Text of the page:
Iraqi Shiite with ties to Iran gains top billing

Posted in Iraq | 16-Dec-04 | Author: John F. Burns and Robert F. Wo| Source: International Herald Tribune

Iraqi Kurds waited at a school in Erbil Wednesday to register to vote. This is the last week for voter registration.
BAGHDAD On a list of 228 candidates submitted by a powerful Shiite-led political alliance to Iraq's electoral commission last week, Abdul Aziz al-Hakim's name was entered as No. 1. It was the clearest indication yet that in the upcoming January elections, with Iraq's Shiite majority likely to heavily outnumber Sunni voters, Hakim may emerge as the country's most powerful political figure.

Hakim, in his early 50s, is a pre-eminent example of a class of Iraqi Shiite leaders with close ties to Iran's ruling ayatollahs. His political party, the Supreme Council for the Islamic Revolution in Iraq, was founded in Tehran, and U.S. intelligence officials say he had close ties with Iran's secret services and received heavy Iranian subsidies.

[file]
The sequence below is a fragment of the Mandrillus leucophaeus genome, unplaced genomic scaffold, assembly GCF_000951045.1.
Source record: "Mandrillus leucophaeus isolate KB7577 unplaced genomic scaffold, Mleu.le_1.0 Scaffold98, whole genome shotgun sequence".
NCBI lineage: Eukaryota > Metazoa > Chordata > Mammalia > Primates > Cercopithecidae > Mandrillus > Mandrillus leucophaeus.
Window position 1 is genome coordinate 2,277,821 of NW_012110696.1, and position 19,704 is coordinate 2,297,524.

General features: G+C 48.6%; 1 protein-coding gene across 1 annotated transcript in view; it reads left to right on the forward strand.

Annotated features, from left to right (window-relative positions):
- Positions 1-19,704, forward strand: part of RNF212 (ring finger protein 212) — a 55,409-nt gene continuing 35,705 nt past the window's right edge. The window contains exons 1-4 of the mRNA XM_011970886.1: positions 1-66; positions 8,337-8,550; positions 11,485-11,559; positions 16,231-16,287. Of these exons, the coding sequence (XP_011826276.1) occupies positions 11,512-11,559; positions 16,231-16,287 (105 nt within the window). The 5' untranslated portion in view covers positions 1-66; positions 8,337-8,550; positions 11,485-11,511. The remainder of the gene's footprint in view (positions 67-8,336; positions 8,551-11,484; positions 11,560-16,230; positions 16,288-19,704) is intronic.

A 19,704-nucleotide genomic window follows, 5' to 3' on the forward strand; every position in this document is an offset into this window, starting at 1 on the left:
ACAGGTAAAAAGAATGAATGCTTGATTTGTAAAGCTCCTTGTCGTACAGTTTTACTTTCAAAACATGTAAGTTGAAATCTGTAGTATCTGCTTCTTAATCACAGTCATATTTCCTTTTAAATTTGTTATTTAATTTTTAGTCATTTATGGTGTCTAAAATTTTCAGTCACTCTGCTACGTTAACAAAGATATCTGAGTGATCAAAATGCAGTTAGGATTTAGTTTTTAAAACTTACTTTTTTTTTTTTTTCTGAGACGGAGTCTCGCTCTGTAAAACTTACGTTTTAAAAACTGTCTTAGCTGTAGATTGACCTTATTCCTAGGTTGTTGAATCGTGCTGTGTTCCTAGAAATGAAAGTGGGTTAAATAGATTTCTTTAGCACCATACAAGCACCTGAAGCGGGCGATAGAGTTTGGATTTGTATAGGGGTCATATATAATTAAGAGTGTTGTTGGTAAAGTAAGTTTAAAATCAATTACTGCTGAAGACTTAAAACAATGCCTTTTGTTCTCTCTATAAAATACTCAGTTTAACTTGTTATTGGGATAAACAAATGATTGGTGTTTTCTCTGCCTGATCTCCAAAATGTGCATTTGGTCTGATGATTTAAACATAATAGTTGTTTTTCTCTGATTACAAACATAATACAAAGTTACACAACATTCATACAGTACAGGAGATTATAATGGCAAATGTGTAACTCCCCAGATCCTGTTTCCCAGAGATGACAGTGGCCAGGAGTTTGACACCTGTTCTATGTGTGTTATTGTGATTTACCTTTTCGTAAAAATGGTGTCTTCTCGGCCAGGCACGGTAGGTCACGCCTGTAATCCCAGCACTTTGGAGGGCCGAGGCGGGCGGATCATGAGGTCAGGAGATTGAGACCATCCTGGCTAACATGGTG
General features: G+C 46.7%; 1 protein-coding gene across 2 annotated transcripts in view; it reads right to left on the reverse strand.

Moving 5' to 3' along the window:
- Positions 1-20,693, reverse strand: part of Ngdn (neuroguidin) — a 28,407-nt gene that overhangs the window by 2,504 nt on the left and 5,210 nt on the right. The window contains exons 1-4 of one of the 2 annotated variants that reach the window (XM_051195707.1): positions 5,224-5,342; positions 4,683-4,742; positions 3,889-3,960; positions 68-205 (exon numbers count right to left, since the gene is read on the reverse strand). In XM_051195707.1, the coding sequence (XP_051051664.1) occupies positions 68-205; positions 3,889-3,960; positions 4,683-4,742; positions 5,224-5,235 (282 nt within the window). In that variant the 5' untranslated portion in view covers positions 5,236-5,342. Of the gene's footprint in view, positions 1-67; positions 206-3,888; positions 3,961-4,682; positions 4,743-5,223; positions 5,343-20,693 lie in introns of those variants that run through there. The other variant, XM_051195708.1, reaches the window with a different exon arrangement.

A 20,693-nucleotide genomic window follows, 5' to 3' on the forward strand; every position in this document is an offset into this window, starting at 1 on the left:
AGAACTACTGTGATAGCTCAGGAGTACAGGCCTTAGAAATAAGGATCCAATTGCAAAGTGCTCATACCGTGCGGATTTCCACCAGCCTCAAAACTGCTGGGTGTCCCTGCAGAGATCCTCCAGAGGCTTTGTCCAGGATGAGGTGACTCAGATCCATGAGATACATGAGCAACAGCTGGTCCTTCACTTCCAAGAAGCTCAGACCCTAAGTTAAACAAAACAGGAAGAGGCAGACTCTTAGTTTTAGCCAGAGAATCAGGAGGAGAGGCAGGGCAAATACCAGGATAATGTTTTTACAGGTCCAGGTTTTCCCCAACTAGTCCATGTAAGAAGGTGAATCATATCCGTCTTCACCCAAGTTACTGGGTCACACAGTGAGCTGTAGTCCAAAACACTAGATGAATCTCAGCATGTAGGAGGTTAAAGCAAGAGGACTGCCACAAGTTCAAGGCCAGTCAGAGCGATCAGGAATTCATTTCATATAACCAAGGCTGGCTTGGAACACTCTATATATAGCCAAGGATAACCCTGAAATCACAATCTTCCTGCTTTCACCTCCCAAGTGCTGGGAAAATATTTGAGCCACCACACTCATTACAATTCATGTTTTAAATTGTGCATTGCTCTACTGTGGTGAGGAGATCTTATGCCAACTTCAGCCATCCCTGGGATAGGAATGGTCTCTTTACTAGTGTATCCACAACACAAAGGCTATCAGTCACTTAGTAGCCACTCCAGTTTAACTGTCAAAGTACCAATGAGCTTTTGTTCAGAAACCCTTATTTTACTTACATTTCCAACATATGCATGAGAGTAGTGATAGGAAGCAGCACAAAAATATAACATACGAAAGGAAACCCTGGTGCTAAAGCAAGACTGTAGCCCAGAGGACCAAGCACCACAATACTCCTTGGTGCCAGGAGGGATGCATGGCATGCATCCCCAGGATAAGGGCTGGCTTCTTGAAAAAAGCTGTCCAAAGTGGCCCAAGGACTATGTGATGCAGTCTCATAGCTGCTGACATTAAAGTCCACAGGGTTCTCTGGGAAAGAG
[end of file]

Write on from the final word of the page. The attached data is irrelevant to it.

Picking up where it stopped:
For the United States, and for Jordan and Saudi Arabia, which have Sunni Muslim majorities, the prospect of Hakim's and his associates' coming to power raises in stark form the brooding issue of Iran's future influence in Iraq.

Among Iraq's Sunni Arab minority, the fear of a Shiite-led government heavily influenced by Iran has helped drive a powerful insurgency. If large numbers of Sunnis boycott the elections, and pro-Iranian Shiite religious groups dominate the national assembly the voters will select, some Iraqis fear the country could spiral into civil war. They predict conflicts between Sunni and Shiite militias, or between secular and religious Shiite parties.